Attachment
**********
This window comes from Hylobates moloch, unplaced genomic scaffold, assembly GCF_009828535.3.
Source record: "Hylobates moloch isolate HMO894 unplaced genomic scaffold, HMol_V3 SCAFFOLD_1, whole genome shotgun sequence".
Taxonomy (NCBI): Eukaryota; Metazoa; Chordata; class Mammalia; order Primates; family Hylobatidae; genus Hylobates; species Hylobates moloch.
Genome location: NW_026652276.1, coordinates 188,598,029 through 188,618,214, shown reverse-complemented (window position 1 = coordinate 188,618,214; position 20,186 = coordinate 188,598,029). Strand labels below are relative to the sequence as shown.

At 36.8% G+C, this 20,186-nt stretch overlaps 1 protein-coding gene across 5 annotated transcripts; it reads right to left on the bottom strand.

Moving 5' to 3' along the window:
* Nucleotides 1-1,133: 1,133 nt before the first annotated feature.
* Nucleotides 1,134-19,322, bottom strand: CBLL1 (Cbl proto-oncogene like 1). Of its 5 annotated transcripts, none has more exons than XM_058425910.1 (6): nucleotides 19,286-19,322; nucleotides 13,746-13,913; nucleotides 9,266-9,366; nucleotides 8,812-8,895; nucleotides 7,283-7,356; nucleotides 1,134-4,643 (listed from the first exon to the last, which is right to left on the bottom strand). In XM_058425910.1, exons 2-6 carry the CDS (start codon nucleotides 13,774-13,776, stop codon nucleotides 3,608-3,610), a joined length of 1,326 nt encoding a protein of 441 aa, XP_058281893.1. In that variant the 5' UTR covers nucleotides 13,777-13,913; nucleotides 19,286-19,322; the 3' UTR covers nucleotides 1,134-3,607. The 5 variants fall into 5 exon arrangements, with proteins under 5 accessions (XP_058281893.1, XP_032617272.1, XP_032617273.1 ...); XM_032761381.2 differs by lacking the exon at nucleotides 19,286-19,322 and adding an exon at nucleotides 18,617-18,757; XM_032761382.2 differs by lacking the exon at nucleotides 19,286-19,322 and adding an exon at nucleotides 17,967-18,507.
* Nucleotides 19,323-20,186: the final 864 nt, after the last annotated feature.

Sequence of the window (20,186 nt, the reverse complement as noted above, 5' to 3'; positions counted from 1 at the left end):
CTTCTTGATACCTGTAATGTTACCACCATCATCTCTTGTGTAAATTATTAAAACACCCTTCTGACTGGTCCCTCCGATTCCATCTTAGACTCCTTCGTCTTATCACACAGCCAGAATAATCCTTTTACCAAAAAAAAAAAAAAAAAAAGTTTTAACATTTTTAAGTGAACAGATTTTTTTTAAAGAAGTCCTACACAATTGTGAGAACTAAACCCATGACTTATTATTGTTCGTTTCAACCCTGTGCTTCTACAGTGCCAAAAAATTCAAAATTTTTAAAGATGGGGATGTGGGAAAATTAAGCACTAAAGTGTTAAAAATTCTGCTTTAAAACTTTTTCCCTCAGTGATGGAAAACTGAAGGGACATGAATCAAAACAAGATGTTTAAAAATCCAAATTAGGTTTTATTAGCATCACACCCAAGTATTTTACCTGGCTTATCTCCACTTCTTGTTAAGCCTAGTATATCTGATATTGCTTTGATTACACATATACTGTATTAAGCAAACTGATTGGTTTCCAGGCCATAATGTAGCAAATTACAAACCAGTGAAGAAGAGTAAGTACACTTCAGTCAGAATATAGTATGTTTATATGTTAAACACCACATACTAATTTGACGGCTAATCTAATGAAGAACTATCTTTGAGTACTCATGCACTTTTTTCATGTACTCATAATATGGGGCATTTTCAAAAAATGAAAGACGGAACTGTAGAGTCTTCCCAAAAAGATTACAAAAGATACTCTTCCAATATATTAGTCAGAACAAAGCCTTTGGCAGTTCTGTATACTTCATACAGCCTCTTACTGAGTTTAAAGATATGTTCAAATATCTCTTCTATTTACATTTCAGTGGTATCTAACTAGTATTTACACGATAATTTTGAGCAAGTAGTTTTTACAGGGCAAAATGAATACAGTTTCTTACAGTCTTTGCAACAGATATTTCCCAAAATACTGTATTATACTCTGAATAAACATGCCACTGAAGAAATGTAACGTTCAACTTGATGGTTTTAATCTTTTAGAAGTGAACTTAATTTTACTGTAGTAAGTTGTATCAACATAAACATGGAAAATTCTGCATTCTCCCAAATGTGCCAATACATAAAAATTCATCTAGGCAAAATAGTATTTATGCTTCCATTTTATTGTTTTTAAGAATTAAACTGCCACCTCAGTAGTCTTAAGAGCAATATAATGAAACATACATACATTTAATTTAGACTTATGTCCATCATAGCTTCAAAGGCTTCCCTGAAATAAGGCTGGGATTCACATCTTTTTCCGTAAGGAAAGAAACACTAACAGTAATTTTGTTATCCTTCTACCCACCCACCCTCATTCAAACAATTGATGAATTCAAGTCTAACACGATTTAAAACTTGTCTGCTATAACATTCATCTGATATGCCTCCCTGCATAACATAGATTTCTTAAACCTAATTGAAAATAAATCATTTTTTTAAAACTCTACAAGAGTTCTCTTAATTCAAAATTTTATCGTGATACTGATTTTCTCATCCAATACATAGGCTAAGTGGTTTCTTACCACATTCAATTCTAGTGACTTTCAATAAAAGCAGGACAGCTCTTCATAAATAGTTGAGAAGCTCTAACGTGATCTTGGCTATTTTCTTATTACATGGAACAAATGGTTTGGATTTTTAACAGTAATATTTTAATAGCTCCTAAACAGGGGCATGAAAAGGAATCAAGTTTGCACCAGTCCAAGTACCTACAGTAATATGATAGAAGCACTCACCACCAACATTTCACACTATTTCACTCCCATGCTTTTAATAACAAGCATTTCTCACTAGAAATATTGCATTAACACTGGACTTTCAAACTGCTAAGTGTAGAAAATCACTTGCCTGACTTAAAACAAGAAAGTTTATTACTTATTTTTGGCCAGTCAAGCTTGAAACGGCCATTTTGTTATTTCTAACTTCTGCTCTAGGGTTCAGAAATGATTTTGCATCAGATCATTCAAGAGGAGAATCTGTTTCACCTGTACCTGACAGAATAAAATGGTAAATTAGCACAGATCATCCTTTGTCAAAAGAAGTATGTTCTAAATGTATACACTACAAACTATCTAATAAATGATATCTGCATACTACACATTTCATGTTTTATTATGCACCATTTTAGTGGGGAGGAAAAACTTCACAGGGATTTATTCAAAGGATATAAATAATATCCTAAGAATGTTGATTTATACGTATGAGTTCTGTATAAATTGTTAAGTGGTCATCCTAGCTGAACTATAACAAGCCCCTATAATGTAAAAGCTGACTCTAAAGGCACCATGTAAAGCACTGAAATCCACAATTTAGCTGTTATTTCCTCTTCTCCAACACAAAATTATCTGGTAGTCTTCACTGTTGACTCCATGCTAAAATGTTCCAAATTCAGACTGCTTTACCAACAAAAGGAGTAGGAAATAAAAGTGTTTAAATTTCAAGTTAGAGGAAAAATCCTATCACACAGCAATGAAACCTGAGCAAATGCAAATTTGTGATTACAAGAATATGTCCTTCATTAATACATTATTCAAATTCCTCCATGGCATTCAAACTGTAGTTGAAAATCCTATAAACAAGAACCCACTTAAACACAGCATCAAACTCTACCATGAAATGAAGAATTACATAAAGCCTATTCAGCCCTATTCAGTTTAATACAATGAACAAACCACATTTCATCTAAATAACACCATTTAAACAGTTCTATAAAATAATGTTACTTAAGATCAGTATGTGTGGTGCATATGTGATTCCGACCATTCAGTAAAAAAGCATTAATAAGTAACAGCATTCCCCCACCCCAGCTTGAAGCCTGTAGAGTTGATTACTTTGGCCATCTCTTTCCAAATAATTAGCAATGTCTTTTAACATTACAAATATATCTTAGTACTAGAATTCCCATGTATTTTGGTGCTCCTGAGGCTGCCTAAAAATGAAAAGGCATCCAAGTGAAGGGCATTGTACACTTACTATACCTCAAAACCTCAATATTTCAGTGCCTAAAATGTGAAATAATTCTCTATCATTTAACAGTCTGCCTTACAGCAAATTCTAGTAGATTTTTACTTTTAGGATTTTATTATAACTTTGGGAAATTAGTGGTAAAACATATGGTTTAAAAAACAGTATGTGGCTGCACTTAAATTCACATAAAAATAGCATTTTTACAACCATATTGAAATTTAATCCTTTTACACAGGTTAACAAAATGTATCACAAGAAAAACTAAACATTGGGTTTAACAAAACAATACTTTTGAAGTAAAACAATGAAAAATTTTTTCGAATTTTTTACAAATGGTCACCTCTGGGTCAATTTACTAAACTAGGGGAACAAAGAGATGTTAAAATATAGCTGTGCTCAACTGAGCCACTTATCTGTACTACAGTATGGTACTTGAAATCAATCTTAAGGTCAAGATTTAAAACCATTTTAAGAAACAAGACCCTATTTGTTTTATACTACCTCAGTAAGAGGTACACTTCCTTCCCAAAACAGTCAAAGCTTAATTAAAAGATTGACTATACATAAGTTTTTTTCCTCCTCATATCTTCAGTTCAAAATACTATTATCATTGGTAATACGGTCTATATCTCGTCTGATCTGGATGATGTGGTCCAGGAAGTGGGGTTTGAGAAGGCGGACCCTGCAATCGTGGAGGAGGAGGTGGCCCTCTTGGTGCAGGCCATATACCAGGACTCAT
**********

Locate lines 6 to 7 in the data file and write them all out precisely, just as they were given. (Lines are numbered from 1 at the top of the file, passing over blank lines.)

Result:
Moving 5' to 3' along the window:
* Nucleotides 1-1,133: 1,133 nt before the first annotated feature.